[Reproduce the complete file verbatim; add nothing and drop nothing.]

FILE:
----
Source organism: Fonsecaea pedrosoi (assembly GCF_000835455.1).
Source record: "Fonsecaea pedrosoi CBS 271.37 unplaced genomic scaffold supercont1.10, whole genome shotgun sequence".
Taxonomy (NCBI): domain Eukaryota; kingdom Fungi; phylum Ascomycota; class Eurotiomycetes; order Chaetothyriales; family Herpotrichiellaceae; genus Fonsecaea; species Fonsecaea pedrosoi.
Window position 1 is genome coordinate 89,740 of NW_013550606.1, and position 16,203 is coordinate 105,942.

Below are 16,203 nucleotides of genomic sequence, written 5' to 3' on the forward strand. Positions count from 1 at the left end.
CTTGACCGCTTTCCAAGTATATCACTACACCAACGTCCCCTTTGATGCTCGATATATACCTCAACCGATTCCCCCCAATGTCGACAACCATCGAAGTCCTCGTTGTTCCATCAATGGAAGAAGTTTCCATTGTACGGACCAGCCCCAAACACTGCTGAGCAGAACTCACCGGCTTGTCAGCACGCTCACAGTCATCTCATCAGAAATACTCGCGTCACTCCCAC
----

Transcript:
Source organism: Fonsecaea pedrosoi (assembly GCF_000835455.1).
Source record: "Fonsecaea pedrosoi CBS 271.37 unplaced genomic scaffold supercont1.10, whole genome shotgun sequence".
Taxonomy (NCBI): domain Eukaryota; kingdom Fungi; phylum Ascomycota; class Eurotiomycetes; order Chaetothyriales; family Herpotrichiellaceae; genus Fonsecaea; species Fonsecaea pedrosoi.
Window position 1 is genome coordinate 89,740 of NW_013550606.1, and position 16,203 is coordinate 105,942.

Below are 16,203 nucleotides of genomic sequence, written 5' to 3' on the forward strand. Positions count from 1 at the left end.
CTTGACCGCTTTCCAAGTATATCACTACACCAACGTCCCCTTTGATGCTCGATATATACCTCAACCGATTCCCCCCAATGTCGACAACCATCGAAGTCCTCGTTGTTCCATCAATGGAAGAAGTTTCCATTGTACGGACCAGCCCCAAACACTGCTGAGCAGAACTCACCGGCTTGTCAGCACGCTCACAGTCATCTCATCAGAAATACTCGCGTCACTCCCAC